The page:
The proper care and maintenance of rental properties isn’t just about fixing the roof and painting the trim. If you are found negligent and in violation of any state or federal codes, it could lead to a lawsuit that you are very unlikely to win. The good news is that there are ways to protect yourself, but it’s first important to know exactly when you could be found guilty of negligence.
When a landlord fails to make timely repairs
Not all repairs are urgent, but when a tenant’s safety or health is in jeopardy, you’d better make arrangements to fix the issue right away. Some examples of urgent repairs might be a hole in the roof, window, or wall, a gas leak, broken fire alarms, mold, pests, rodents, or electrical problems. Usually a repair should be made in less than 30 days, but if it does threaten a tenant’s health or safety, it should be addressed as soon as possible. In fact, in the case of gas leaks or other dangerous mishaps, the tenant should be advised to leave the premises if you are unable to make an emergency repair. State laws vary a little, but in all 50 states, a landlord is required to provide proper plumbing, heat, and running water.
Aside from making timely repairs and conducting routine maintenance on your properties, protect yourself by maintaining liability insurance that will cover the cost of damage, injury, and lawsuits. It’s also a good idea to speak to an injury lawyer immediately if and when any accusations come up, as your tenant is probably doing the same.
When a landlord fails to address suspicious activity
A landlord can also be guilty of negligence if a crime is committed against a tenant after a landlord fails to report suspicious or criminal activity that led up to the crime. For example, if they see someone looking in a tenant’s windows and don’t report it, the landlord could be found negligent if the home is robbed the next night. Or if a tenant complains about a dangerous or suspicious situation, it’s the landlord’s responsibility to address or report it. Furthermore, a landlord is responsible for providing reasonable protection from crime, such as door and window locks and proper lighting.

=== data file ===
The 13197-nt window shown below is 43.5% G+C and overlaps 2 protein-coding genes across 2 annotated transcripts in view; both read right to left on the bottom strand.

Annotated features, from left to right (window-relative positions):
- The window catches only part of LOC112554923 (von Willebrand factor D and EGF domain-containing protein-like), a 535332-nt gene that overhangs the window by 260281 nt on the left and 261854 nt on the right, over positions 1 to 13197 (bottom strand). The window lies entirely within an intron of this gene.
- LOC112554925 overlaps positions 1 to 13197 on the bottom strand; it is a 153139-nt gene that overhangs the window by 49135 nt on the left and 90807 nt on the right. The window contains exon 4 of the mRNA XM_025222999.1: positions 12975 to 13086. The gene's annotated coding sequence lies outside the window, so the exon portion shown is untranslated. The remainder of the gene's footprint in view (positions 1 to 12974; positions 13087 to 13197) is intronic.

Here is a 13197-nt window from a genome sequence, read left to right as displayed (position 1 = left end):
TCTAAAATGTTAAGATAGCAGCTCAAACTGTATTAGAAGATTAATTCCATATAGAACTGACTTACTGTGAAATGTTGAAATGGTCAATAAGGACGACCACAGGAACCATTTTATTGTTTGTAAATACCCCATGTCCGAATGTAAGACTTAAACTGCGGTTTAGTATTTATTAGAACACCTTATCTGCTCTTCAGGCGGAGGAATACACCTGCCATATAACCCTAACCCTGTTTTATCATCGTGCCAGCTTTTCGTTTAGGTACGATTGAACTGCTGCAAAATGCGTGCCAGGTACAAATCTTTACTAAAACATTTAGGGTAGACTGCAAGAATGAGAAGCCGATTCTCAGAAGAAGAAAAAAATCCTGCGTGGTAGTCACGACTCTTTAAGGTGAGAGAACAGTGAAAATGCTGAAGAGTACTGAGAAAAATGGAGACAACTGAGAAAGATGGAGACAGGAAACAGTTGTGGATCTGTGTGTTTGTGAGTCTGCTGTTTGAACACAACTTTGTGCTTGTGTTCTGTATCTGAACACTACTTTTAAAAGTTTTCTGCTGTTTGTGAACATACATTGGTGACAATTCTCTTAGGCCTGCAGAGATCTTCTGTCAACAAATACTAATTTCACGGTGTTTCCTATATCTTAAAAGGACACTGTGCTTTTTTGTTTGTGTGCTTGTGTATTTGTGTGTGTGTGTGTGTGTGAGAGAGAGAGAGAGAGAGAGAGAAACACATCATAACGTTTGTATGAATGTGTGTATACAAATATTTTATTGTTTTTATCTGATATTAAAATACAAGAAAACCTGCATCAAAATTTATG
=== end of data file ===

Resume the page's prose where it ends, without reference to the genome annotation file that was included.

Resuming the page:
When a landlord intentionally inflicts emotional distress
You’ve heard of so-called slumlords who skirt serious issues, fail to make repairs, and practically extort their renters for too-high rent. In those cases, a tenant can sue a landlord for emotional distress. Basically, the tenant is claiming the landlord caused unnecessary fear of dangerous circumstances by not providing them with a safe and healthy place to live. If you feel you have done your best to maintain your rental properties, you shouldn’t have to face these lawsuits. But many times, when good landlords do, it’s because they failed to do background checks on their renters and are being scammed. Protect yourself from these situations by using a site that offers a safe and reliable tenant background check free.
It’s important to note that for a tenant to win a negligence case against a landlord, they have to prove that the damage or injury was intentional. If you keep up with property repairs, report suspicious activity, and respond to all tenant complaints as they arise, you will likely never lose a lawsuit. But take all the proper precautions ahead of time. Purchase a good insurance policy that will help recover financial loss, retain or at least speak to a good attorney about staying within the law, and run background checks on all potential tenants before you allow them to rent your property.